Gilbert described this ceremony:  “One year, I got some friends together and we made bird feeders out of pinecones rolled in peanut butter and birdseed, but before we put the birdseed on the pinecones, we swished the birdseed around on pieces of paper that had all our wishes written on them, so the birds would eat our wishes and fly them up into heaven.”   Perfect!  I had a plan.

During the cleaning frenzy, we had taken down the Christmas tree.  Instead of putting it on the curb for the garbage men, we propped it up on our deck, hoping the birds would enjoy it for the winter.  Now we could have a ceremony AND decorate the tree for the birds.

The next morning, I took a plastic shopping bag with me on my way to yoga class.  I knew there were big pine trees outside the studio.  I collected some beautiful pine cones.  Then I stopped at the grocery store for bird seed and peanut butter.  I warned my daughter that I had something special for us to do on New Year’s morning.  But I didn’t tell her exactly what.  We did not leave our nice, warm house that night.  I made a potful of seafood chowder.  We watched a few movies on TV, and we napped in our favorite chairs until right before the ball dropped.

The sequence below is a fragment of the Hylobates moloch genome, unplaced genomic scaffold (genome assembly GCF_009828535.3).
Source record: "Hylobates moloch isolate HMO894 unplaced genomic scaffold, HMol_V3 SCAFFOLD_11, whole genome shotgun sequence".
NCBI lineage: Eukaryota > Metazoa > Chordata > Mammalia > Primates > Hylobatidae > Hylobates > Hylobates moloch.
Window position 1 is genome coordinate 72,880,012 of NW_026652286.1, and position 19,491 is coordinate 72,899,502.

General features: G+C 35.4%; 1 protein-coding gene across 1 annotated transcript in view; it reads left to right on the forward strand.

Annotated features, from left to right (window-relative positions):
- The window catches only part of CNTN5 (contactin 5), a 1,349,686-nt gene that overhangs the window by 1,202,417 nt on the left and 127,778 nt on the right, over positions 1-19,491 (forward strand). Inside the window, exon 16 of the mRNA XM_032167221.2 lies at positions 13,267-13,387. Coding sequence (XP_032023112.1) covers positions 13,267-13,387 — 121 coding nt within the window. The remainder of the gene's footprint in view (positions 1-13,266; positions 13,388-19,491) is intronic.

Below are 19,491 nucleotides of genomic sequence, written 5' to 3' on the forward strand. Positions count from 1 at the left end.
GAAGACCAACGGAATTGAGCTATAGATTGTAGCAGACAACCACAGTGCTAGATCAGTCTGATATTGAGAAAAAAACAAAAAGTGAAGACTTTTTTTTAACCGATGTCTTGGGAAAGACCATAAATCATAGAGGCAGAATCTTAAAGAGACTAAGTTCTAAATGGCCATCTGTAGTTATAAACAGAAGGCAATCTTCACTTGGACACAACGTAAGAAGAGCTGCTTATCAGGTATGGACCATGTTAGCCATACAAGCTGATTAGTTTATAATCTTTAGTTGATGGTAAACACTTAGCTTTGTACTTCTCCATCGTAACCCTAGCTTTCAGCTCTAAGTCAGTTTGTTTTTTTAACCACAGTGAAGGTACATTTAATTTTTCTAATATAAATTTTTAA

wishes_editedWhen she stumbled out of bed on New Year’s morning, I explained the ceremony to her.  She liked the idea, but wasn’t sure what to wish for.  She settled on a wish for a “great rest of the school year.”  Being at an unfair advantage, I had put a little more thought into my wishes.